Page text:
January 15, 2014
Piedmont Technical College’s massage therapy program will be offering its annual massage clinic as part of the training for its students beginning January 16. The clinic will be open to the public Monday-Thursday from 12-3:45 p.m. at the PTC annex building on North Emerald Road.
A one-hour Swedish, deep tissue, neuromuscular or prenatal massage will be $10 for students and staff of PTC and $20 for the general public.
Massage therapy is one of the fastest growing professions in the health care field. There is an ever increasing acceptance of massage as a holistic approach to health care and health maintenance. Many integrate into chiropractic offices, physical therapy clinics, medical practice settings, hospitals, and rehabilitation facilities; in addition to other professional environments, due to its extreme flexible portability.
“The demand is high for therapists,” says Michelle Liggett, massage therapy program director and instructor. “Many students have jobs lined up before they even graduate. Massage therapy is so powerful, people either create positions for the therapists or the therapist goes into business for themselves, with little to no down time.”
One of the requirements of the massage therapy program at Piedmont Technical College is that students must complete 40 hours of class and lab time in areas of study that include a comprehensive education in anatomy and physiology, pathology, basic pharmacology, kinesiology, exercise physiology and rehabilitation. Students are also required to perform an additional 50 hours of real-world experience on their own. To this end, the massage therapy program provides a massage clinic beginning in January each year.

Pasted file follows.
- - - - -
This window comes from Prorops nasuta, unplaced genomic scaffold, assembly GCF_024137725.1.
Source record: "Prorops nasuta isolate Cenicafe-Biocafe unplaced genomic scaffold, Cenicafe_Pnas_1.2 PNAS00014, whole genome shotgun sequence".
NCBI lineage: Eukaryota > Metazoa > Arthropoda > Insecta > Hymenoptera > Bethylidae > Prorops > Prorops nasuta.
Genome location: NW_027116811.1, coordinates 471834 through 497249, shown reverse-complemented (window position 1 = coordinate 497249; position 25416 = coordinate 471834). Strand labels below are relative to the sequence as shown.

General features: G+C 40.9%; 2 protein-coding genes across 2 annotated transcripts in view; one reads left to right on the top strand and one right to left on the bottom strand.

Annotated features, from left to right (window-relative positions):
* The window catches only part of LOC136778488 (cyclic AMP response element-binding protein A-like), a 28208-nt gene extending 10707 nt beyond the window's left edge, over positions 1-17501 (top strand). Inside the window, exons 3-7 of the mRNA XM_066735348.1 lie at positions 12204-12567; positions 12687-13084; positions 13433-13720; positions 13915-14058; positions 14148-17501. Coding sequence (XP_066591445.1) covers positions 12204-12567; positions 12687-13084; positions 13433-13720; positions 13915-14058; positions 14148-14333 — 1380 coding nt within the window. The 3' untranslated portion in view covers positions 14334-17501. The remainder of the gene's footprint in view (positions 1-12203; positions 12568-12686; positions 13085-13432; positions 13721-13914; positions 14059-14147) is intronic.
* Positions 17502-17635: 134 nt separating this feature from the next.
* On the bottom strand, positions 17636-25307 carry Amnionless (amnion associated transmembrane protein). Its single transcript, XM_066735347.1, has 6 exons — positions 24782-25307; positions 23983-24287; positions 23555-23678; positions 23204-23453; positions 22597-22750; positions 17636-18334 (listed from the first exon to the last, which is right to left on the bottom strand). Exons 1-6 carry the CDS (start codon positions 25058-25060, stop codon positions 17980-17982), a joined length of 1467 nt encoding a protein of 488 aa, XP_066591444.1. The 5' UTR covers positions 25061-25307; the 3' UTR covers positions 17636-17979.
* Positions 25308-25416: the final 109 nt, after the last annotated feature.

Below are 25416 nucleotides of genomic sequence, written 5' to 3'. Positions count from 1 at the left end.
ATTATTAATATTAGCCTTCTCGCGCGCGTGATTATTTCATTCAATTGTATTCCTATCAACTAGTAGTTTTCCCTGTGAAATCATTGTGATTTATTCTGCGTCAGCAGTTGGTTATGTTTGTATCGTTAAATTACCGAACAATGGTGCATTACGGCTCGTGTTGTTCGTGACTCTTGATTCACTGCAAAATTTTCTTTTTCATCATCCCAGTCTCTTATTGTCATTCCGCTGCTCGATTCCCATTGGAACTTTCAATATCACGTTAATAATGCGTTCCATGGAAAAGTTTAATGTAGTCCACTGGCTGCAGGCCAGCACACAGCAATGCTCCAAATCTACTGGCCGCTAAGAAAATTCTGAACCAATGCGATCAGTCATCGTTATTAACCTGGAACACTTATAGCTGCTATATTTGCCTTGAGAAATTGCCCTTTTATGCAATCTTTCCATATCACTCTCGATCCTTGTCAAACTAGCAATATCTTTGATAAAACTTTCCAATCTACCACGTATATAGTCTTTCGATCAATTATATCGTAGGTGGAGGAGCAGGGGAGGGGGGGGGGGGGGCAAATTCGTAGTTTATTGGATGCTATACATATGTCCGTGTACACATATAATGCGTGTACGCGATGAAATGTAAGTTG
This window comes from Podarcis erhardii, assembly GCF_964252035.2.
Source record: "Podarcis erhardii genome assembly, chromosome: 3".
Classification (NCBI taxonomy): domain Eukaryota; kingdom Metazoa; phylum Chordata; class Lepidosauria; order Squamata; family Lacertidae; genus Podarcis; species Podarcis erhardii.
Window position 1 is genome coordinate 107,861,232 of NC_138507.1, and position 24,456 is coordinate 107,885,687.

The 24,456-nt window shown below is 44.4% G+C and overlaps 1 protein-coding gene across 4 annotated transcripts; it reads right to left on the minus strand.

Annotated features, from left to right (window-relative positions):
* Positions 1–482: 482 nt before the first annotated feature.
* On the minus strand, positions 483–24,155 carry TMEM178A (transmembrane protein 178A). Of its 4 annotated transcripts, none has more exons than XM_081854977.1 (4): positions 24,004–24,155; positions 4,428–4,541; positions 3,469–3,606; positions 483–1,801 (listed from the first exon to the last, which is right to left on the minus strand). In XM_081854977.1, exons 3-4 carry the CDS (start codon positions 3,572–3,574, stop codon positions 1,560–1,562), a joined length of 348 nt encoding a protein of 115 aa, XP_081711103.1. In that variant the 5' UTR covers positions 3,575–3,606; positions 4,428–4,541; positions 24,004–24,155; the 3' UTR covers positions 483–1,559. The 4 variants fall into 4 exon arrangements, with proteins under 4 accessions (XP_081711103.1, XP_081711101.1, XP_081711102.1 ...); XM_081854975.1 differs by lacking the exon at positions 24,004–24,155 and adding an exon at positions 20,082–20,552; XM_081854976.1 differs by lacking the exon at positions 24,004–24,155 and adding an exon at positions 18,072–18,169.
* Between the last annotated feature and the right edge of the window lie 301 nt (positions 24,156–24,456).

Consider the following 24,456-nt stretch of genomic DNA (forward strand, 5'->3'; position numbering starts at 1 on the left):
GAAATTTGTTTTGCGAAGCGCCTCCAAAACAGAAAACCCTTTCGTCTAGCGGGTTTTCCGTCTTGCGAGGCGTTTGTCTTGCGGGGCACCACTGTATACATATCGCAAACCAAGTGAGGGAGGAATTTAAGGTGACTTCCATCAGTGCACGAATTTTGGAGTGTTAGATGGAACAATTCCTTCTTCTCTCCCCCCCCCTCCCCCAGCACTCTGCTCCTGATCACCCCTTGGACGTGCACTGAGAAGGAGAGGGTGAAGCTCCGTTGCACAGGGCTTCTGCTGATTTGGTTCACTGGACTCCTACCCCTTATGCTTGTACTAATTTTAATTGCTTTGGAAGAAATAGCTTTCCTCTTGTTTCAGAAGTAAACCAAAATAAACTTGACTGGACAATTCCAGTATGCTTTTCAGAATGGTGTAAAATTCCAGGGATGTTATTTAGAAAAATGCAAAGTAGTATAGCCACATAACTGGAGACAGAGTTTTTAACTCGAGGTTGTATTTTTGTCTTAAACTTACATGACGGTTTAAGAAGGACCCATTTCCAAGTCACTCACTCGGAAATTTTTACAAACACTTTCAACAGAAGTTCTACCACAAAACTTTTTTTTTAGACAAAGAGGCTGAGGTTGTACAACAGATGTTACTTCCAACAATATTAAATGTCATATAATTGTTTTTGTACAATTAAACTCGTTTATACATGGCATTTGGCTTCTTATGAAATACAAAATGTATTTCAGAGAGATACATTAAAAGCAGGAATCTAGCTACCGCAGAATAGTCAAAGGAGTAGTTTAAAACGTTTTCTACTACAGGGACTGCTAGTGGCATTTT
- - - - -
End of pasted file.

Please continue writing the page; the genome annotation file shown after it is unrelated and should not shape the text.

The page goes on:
“The students receive real-world experience in running an active, operational clinic during this event,” said Liggett. “They perform client intake, collect money, schedule appointments, assess therapeutic needs, deliver therapeutic care and provide follow-up. It’s more than pushing flesh around and asking for a fee. It’s educationally and labor intensive.”
In the summer, reflexology is also performed. Gift certificates are available at the clinic. Doctor’s notes are required for questionable chronic medical conditions based on medical history. This is accomplished because client safety is primary in effective therapeutic service delivery.
“Sometimes, a physician may want to advise the therapist,” said Liggett. “Furthermore, good communication helps to strengthen the bond of team commitment to the quality of care clients receive. Our motto is, ‘We Put Touch Back into Health Care!’”
The 3-semester day program for a certificate in massage therapy begins in the fall. Liggett encourages anyone interested in the program to contact the PTC admissions office about becoming program-ready.
“Having a positive influence in the wellbeing of the community is truly a pleasure,” Liggett said. “Clients leave feeling invigorated and mobile, while therapists experience personal satisfaction in having made a difference in someone’s life. This is a great ongoing exchange.”
For more information on the massage therapy program or to schedule an appointment, contact Michelle Liggett at firstname.lastname@example.org or call (864) 941-8785.